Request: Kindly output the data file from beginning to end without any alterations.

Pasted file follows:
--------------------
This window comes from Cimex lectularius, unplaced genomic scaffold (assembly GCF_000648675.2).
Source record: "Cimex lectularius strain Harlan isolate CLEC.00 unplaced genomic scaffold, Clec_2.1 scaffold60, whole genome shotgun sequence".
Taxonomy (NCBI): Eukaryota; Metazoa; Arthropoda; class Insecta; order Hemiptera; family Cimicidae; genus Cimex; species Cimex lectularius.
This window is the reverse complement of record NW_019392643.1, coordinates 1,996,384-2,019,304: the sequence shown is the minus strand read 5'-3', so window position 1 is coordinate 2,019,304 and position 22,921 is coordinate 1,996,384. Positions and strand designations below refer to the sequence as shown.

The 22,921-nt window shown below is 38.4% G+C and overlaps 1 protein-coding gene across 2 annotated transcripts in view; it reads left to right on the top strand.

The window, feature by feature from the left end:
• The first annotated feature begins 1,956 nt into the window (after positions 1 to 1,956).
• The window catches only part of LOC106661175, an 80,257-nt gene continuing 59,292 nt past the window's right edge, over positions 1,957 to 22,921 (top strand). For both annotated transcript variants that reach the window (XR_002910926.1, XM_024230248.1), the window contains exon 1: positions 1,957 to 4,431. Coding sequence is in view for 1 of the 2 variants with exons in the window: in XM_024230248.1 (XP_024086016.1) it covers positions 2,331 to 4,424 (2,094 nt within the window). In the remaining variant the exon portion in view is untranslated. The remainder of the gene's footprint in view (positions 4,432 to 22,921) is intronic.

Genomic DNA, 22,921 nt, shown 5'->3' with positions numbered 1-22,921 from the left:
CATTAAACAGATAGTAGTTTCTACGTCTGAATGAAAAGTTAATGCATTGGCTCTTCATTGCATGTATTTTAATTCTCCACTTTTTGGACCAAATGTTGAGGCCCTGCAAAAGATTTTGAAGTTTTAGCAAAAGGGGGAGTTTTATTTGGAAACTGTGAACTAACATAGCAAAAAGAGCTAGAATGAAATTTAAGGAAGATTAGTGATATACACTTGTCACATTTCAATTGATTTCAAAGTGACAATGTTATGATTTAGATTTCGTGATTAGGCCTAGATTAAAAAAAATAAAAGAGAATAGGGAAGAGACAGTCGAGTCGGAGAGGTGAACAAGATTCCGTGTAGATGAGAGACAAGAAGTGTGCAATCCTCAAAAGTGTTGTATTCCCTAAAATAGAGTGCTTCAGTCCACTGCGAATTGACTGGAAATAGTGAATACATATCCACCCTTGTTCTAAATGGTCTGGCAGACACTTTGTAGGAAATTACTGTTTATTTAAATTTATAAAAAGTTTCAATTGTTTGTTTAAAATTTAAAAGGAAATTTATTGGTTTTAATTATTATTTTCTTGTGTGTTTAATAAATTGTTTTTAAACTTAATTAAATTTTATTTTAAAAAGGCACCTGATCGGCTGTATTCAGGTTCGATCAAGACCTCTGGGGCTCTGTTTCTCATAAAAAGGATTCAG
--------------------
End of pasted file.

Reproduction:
This window comes from Cimex lectularius, unplaced genomic scaffold (assembly GCF_000648675.2).
Source record: "Cimex lectularius strain Harlan isolate CLEC.00 unplaced genomic scaffold, Clec_2.1 scaffold60, whole genome shotgun sequence".
Taxonomy (NCBI): Eukaryota; Metazoa; Arthropoda; class Insecta; order Hemiptera; family Cimicidae; genus Cimex; species Cimex lectularius.
This window is the reverse complement of record NW_019392643.1, coordinates 1,996,384-2,019,304: the sequence shown is the minus strand read 5'-3', so window position 1 is coordinate 2,019,304 and position 22,921 is coordinate 1,996,384. Positions and strand designations below refer to the sequence as shown.

The 22,921-nt window shown below is 38.4% G+C and overlaps 1 protein-coding gene across 2 annotated transcripts in view; it reads left to right on the top strand.

The window, feature by feature from the left end:
• The first annotated feature begins 1,956 nt into the window (after positions 1 to 1,956).
• The window catches only part of LOC106661175, an 80,257-nt gene continuing 59,292 nt past the window's right edge, over positions 1,957 to 22,921 (top strand). For both annotated transcript variants that reach the window (XR_002910926.1, XM_024230248.1), the window contains exon 1: positions 1,957 to 4,431. Coding sequence is in view for 1 of the 2 variants with exons in the window: in XM_024230248.1 (XP_024086016.1) it covers positions 2,331 to 4,424 (2,094 nt within the window). In the remaining variant the exon portion in view is untranslated. The remainder of the gene's footprint in view (positions 4,432 to 22,921) is intronic.

Genomic DNA, 22,921 nt, shown 5'->3' with positions numbered 1-22,921 from the left:
CATTAAACAGATAGTAGTTTCTACGTCTGAATGAAAAGTTAATGCATTGGCTCTTCATTGCATGTATTTTAATTCTCCACTTTTTGGACCAAATGTTGAGGCCCTGCAAAAGATTTTGAAGTTTTAGCAAAAGGGGGAGTTTTATTTGGAAACTGTGAACTAACATAGCAAAAAGAGCTAGAATGAAATTTAAGGAAGATTAGTGATATACACTTGTCACATTTCAATTGATTTCAAAGTGACAATGTTATGATTTAGATTTCGTGATTAGGCCTAGATTAAAAAAAATAAAAGAGAATAGGGAAGAGACAGTCGAGTCGGAGAGGTGAACAAGATTCCGTGTAGATGAGAGACAAGAAGTGTGCAATCCTCAAAAGTGTTGTATTCCCTAAAATAGAGTGCTTCAGTCCACTGCGAATTGACTGGAAATAGTGAATACATATCCACCCTTGTTCTAAATGGTCTGGCAGACACTTTGTAGGAAATTACTGTTTATTTAAATTTATAAAAAGTTTCAATTGTTTGTTTAAAATTTAAAAGGAAATTTATTGGTTTTAATTATTATTTTCTTGTGTGTTTAATAAATTGTTTTTAAACTTAATTAAATTTTATTTTAAAAAGGCACCTGATCGGCTGTATTCAGGTTCGATCAAGACCTCTGGGGCTCTGTTTCTCATAAAAAGGATTCAG